People with type O blood may have the lowest risk of...

People with type O blood may have the lowest risk of...
People with type O blood may have the lowest risk of...

Two studies published today in Blood advances suggest that people with blood type O have a lower risk of COVID-19 infection and a lower chance of serious consequences, including organ complications, if they get sick.

As the pandemic continues, the global biomedical research community is working urgently to identify coronavirus risk factors and potential therapeutic targets. The possible role of blood type in predicting the risk and complications of COVID-19 infection has emerged as an important scientific question. These new studies suggest that blood type may be linked to susceptibility to COVID-19. However, additional research is needed to better understand why and what this means for patients.

People with blood type O may be less prone to COVID-19 infections

According to a retrospective study, blood type O can offer some protection against COVID-19 infection. The researchers compared Danish health registry data from more than 473,000 people tested for COVID-19 with data from a control group of more than 2.2 million people from the general population. Among the COVID-19 positives, they found fewer people with blood type O and more people with A, B and AB types.

The study results suggest that people with blood types A, B, or AB may be more likely to be infected with COVID-19 than people with type O. The researchers found no significant difference in infection rates between A, B, and AB types. Because blood type distributions vary between ethnic subgroups, the researchers also checked ethnicity, claiming that fewer people with blood type O tested positive for the virus.

“It is very important to consider the right control group as the prevalence of the blood type can vary significantly across races and countries,” said study author Torben Barington, MD, of Odense University Hospital and the University of Southern Denmark. “We have the advantage of a strong control group – Denmark is a small, ethnically homogeneous country with a public health system and a central registry for laboratory data. Our control is based on the population and gives our results a solid foundation. ”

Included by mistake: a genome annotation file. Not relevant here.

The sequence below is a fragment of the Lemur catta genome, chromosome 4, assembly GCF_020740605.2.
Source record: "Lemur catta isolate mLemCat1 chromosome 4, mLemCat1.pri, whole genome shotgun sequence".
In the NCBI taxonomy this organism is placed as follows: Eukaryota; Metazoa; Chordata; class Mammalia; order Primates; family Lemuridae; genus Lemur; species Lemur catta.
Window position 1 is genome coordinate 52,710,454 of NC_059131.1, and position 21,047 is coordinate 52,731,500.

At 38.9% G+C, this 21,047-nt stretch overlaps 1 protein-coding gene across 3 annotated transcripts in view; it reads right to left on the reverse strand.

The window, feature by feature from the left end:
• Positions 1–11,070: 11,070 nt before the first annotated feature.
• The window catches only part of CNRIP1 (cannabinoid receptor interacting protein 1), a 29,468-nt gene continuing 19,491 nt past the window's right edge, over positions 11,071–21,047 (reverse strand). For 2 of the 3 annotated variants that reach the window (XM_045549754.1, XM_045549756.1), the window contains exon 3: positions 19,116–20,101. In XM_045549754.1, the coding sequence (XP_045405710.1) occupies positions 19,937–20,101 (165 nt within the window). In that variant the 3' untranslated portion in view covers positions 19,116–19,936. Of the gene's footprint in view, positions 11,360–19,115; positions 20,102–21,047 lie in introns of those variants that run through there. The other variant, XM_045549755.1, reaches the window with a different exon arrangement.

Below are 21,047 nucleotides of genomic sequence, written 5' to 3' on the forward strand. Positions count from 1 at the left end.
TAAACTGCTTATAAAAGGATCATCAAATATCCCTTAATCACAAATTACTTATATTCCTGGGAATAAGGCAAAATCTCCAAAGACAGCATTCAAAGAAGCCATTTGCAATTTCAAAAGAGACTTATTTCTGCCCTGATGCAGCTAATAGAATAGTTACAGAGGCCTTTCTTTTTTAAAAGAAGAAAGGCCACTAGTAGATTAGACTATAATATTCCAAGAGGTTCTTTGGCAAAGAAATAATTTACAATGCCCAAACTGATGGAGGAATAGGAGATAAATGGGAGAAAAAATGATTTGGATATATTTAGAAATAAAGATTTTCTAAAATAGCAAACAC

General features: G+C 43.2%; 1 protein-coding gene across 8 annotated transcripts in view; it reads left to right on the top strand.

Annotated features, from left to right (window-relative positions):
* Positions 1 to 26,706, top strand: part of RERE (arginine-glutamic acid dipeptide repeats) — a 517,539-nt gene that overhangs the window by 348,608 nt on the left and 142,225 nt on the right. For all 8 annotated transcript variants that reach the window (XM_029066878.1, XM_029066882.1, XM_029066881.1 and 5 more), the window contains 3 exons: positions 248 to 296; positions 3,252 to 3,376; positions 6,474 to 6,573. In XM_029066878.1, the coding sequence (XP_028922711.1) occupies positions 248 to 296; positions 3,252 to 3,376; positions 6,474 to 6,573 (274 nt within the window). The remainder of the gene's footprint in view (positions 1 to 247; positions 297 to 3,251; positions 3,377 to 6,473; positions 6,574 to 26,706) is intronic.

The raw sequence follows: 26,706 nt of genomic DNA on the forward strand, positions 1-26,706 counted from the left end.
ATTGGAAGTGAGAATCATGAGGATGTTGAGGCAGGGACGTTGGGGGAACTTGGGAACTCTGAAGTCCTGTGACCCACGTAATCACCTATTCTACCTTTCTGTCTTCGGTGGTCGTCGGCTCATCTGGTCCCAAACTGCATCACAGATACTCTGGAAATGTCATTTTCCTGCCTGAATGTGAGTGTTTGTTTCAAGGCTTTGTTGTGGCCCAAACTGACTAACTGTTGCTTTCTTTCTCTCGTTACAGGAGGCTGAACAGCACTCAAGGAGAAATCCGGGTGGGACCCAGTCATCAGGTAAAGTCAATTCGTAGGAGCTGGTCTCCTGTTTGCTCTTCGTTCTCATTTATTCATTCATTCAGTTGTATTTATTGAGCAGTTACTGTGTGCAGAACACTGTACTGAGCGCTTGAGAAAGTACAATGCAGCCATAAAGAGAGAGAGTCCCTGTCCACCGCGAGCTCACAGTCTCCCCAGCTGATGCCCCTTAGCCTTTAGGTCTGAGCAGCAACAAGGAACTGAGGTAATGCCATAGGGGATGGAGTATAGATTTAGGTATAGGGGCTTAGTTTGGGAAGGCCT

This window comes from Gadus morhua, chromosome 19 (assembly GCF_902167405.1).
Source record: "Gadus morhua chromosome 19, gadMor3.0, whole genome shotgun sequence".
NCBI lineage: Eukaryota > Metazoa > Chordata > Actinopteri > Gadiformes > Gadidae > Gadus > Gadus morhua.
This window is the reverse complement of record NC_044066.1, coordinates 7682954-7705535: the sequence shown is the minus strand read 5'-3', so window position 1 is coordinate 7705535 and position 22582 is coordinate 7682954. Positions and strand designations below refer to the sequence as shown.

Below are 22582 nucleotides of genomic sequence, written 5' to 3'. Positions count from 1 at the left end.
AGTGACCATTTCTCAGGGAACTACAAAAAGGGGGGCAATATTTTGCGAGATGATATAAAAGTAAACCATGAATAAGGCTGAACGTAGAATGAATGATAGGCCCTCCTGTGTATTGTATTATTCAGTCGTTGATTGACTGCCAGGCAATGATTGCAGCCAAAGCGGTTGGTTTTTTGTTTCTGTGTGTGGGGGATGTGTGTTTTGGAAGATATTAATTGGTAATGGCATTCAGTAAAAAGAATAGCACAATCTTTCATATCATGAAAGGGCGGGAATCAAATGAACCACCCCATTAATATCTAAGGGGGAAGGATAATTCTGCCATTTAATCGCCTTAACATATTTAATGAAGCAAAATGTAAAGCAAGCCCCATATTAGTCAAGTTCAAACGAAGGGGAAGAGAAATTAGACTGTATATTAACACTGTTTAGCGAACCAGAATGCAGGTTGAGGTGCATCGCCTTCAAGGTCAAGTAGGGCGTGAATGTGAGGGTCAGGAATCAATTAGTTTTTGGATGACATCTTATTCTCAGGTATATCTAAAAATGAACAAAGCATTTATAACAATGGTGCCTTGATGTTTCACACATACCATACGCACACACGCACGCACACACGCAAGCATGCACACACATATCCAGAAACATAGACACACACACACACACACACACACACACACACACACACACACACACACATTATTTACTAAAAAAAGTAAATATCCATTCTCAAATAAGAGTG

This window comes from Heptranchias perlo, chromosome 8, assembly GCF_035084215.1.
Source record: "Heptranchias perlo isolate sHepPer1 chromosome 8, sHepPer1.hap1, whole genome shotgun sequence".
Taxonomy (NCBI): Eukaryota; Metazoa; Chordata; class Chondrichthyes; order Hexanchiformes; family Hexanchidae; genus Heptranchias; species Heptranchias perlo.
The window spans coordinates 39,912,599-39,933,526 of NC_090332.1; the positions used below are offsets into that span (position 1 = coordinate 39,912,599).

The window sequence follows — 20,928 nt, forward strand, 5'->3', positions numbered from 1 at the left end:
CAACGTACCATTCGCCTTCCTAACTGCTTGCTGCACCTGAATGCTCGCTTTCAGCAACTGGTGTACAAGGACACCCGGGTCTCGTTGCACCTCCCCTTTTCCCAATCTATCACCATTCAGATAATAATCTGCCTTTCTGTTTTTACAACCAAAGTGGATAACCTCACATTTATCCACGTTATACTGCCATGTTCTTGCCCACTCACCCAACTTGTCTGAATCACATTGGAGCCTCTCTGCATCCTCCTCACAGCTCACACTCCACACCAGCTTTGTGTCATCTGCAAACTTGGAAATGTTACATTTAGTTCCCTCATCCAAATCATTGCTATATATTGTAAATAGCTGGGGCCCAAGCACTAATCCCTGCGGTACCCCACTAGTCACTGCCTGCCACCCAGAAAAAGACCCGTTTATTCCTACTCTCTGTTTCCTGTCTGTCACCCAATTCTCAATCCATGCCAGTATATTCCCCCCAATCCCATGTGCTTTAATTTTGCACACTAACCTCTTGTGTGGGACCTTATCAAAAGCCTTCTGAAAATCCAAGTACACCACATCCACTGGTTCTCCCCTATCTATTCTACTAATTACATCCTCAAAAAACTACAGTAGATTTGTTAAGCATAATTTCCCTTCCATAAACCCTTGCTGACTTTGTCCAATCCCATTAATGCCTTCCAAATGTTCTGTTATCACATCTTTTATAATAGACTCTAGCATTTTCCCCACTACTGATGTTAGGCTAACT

Blood groups A and AB, which are associated with an increased risk of serious clinical outcomes of COVID-19 infection According to a separate retrospective study, people with blood groups A or AB appear to have a higher severity of COVID-19 disease than people with blood groups O or B. The researchers examined data from 95 critically ill COVID-19 patients who were hospitalized in Vancouver, Canada. They found that patients with blood types A or AB were more likely to need mechanical ventilation, suggesting that they are more likely to have lung injuries due to COVID-19. They also found that more patients with blood types A and AB needed dialysis for kidney failure.

Taken together, these results suggest that patients in these two blood groups may have an increased risk of organ dysfunction or failure due to COVID-19 than people with blood groups O or B. In addition, patients with blood groups A and AB were no longer at risk of overall hospital stays than patients with type O or B in the intensive care unit (ICU) longer, which may also indicate a higher degree of severity of COVID-19.

“The unique part of our study is our focus on blood type severity for COVID-19. We have observed this lung and kidney damage and will want to investigate the effects of blood type and COVID-19 on other vital organs in future studies, “said study author Mypinder S. Sekhon of the University of British Columbia. “Of particular importance as we continue to traverse the pandemic, we now have a wide range of survivors exiting the acute portion of COVID-19. However, we need to explore mechanisms by which we can risk stratify those with longer-term effects. ”

Source of the story:

Materials provided by American Society of Hematology. Note: The content can be edited by style and length.

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